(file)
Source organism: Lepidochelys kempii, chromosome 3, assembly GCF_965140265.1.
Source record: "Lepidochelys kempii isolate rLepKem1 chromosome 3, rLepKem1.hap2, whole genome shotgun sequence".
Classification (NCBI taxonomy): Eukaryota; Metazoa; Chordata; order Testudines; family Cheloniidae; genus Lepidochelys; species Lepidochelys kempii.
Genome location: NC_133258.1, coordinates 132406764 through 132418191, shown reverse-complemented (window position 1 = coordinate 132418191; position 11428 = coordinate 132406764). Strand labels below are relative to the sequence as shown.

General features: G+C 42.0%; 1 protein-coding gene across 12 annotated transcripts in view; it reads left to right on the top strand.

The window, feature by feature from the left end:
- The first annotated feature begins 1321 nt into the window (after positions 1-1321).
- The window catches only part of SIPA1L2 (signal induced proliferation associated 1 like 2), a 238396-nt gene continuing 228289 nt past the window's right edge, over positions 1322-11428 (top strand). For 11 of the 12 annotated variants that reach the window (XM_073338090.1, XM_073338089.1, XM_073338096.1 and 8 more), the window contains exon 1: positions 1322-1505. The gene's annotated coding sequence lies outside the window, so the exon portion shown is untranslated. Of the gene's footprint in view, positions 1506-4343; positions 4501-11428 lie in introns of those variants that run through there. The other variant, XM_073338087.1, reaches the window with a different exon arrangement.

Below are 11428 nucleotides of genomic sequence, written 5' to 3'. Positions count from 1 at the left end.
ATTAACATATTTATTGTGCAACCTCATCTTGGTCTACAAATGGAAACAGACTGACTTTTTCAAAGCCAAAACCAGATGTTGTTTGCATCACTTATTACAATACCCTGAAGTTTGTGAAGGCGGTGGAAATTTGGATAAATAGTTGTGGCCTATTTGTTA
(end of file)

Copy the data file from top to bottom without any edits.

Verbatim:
Source organism: Lepidochelys kempii, chromosome 3, assembly GCF_965140265.1.
Source record: "Lepidochelys kempii isolate rLepKem1 chromosome 3, rLepKem1.hap2, whole genome shotgun sequence".
Classification (NCBI taxonomy): Eukaryota; Metazoa; Chordata; order Testudines; family Cheloniidae; genus Lepidochelys; species Lepidochelys kempii.
Genome location: NC_133258.1, coordinates 132406764 through 132418191, shown reverse-complemented (window position 1 = coordinate 132418191; position 11428 = coordinate 132406764). Strand labels below are relative to the sequence as shown.

General features: G+C 42.0%; 1 protein-coding gene across 12 annotated transcripts in view; it reads left to right on the top strand.

The window, feature by feature from the left end:
- The first annotated feature begins 1321 nt into the window (after positions 1-1321).
- The window catches only part of SIPA1L2 (signal induced proliferation associated 1 like 2), a 238396-nt gene continuing 228289 nt past the window's right edge, over positions 1322-11428 (top strand). For 11 of the 12 annotated variants that reach the window (XM_073338090.1, XM_073338089.1, XM_073338096.1 and 8 more), the window contains exon 1: positions 1322-1505. The gene's annotated coding sequence lies outside the window, so the exon portion shown is untranslated. Of the gene's footprint in view, positions 1506-4343; positions 4501-11428 lie in introns of those variants that run through there. The other variant, XM_073338087.1, reaches the window with a different exon arrangement.

Below are 11428 nucleotides of genomic sequence, written 5' to 3'. Positions count from 1 at the left end.
ATTAACATATTTATTGTGCAACCTCATCTTGGTCTACAAATGGAAACAGACTGACTTTTTCAAAGCCAAAACCAGATGTTGTTTGCATCACTTATTACAATACCCTGAAGTTTGTGAAGGCGGTGGAAATTTGGATAAATAGTTGTGGCCTATTTGTTA